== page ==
In Foreign Policy, Smarter Works Better Than Tougher

The world will be a better place when normal relations are established between the United States and Cuba. But right-wing politicians disagree. They think we should treat Cuba even worse than we do now. If we tighten the screws on Cuba, the Cuban people will eventually rise up or their government will see the error of its ways.

Likewise, it will be a step forward when the United States and Iran establish better relations. Right-wing politicians disagree. They think we should treat Iran worse than we do now. We shouldn’t negotiate with Iran. We should tighten the screws even further and threaten military action. The Iranian people will rise up or their government will see the light.

The Atlantic has an interesting little article called “Why the Iran Deal Makes Obama’s Critics So Angry” that helps explain the Republican obsession with “toughness” in foreign policy:

When critics focus incessantly on the gap between the present [Iran nuclear] deal and a perfect one, what they’re really doing is blaming Obama for the fact that the United States is not omnipotent. This isn’t surprising given that American omnipotence is the guiding assumption behind contemporary Republican foreign policy. Ask any GOP presidential candidate except Rand Paul what they propose doing about any global hotspot and their answer is the same: be tougher. America must take a harder line against Iran’s nuclear program, against ISIS, against Bashar al-Assad, against Russian intervention in Ukraine and against Chinese ambitions in the South China Sea….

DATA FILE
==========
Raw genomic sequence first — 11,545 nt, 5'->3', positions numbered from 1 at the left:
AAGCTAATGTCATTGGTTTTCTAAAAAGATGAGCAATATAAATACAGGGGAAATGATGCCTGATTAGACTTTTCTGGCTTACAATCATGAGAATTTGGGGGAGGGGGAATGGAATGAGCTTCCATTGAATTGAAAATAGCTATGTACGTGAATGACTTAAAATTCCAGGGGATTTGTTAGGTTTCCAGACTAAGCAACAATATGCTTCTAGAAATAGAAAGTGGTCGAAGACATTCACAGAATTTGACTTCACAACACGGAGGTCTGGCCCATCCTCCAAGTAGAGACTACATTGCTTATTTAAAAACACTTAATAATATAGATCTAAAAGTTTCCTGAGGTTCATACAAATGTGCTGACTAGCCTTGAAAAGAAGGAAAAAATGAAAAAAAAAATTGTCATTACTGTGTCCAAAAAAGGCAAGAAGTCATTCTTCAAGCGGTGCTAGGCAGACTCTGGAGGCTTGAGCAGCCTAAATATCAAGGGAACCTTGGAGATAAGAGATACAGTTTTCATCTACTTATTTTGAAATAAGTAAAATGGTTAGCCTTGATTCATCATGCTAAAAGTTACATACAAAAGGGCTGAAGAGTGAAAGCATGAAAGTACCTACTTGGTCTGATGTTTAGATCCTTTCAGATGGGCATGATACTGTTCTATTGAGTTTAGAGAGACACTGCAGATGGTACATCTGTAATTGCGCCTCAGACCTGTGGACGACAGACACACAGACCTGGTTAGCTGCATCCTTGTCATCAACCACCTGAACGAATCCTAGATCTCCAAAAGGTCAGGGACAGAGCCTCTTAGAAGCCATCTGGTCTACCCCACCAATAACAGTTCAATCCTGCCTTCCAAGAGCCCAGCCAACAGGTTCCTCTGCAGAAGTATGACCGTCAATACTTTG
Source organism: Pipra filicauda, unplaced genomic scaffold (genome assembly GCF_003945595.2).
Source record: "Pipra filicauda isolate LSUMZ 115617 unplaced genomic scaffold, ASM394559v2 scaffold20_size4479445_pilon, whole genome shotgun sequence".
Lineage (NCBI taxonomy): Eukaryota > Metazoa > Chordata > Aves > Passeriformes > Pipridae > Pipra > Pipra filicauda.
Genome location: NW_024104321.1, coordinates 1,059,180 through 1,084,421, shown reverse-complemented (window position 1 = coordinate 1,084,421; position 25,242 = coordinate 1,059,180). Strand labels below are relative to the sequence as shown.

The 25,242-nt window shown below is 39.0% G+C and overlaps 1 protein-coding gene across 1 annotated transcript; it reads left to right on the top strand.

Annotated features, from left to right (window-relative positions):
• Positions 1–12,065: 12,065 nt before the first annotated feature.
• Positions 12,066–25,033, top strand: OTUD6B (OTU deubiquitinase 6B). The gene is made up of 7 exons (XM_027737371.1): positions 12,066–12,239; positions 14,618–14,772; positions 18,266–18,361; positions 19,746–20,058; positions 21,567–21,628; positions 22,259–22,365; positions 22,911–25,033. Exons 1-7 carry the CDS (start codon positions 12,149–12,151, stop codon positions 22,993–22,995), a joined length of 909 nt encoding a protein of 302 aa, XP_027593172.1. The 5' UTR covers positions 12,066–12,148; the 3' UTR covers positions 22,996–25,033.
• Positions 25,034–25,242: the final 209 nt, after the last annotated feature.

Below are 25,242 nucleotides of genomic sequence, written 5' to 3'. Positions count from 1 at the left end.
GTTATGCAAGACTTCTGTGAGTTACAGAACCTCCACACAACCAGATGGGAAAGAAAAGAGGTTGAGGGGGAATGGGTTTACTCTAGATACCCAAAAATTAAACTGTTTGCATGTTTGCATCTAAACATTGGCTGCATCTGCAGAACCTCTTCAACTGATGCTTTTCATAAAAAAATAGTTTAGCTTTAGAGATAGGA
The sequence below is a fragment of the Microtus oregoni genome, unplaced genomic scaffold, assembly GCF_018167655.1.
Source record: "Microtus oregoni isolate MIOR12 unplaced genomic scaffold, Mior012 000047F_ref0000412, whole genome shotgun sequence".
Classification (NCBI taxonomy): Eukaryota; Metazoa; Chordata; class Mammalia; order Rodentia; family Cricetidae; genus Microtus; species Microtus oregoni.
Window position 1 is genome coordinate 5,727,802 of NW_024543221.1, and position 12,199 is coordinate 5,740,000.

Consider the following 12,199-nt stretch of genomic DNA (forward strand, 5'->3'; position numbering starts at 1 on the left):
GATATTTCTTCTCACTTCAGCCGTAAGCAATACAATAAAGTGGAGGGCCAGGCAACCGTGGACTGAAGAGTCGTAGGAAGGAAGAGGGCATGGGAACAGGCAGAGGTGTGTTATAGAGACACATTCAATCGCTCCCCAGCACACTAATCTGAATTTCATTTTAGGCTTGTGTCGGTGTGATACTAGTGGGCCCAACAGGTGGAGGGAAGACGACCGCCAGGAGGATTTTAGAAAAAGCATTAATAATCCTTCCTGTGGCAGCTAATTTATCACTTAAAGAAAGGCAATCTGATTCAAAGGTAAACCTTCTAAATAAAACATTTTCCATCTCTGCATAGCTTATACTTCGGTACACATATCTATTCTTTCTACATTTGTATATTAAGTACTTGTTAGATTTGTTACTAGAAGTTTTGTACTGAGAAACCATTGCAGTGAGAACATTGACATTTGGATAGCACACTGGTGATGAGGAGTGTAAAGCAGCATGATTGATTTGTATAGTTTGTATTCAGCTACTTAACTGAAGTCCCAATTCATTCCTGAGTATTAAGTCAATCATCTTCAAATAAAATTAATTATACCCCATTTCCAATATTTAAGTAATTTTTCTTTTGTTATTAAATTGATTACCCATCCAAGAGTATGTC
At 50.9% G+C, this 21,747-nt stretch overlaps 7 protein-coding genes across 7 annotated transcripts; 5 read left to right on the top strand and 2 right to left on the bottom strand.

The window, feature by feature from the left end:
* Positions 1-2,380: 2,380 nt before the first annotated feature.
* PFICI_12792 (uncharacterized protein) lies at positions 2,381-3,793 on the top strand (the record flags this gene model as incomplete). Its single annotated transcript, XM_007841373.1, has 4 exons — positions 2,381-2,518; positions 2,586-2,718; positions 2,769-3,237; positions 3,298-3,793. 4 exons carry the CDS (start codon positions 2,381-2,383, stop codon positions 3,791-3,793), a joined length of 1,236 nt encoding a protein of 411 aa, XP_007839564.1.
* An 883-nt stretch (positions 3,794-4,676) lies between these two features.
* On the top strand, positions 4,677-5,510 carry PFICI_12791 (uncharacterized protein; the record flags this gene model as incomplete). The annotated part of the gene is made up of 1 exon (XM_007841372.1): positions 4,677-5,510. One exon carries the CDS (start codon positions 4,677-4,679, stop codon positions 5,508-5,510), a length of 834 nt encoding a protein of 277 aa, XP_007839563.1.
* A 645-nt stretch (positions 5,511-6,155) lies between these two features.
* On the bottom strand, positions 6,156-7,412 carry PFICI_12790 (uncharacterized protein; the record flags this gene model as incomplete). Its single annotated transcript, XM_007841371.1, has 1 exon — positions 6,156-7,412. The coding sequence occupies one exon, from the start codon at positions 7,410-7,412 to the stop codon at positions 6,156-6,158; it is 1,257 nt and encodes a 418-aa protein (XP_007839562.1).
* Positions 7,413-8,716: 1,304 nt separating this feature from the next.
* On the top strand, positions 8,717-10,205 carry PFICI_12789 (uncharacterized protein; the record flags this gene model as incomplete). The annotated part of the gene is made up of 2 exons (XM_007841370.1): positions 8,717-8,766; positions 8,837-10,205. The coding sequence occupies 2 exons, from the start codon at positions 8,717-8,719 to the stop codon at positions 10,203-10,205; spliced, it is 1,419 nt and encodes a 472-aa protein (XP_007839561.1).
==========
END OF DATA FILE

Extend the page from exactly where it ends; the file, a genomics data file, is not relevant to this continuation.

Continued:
.[Behind Obama’s] drive for an Iranian nuclear deal is the effort to make American foreign policy “solvent” again by bringing America’s ends into alignment with its means. That means recognizing that the United States cannot bludgeon Iran into total submission, either economically or militarily. The U.S. tried that in Iraq.

It is precisely this recognition that makes the Iran deal so infuriating to Obama’s critics. It codifies the limits of American power. And recognizing the limits of American power also means recognizing the limits of American exceptionalism. It means recognizing that no matter how deeply Americans believe in their country’s unique virtue, the United States is subject to the same restraints that have governed great powers in the past. For the Republican right, that’s a deeply unwelcome realization. For many other Americans, it’s a relief. It’s a sign that, finally, the Bush era in American foreign policy is over.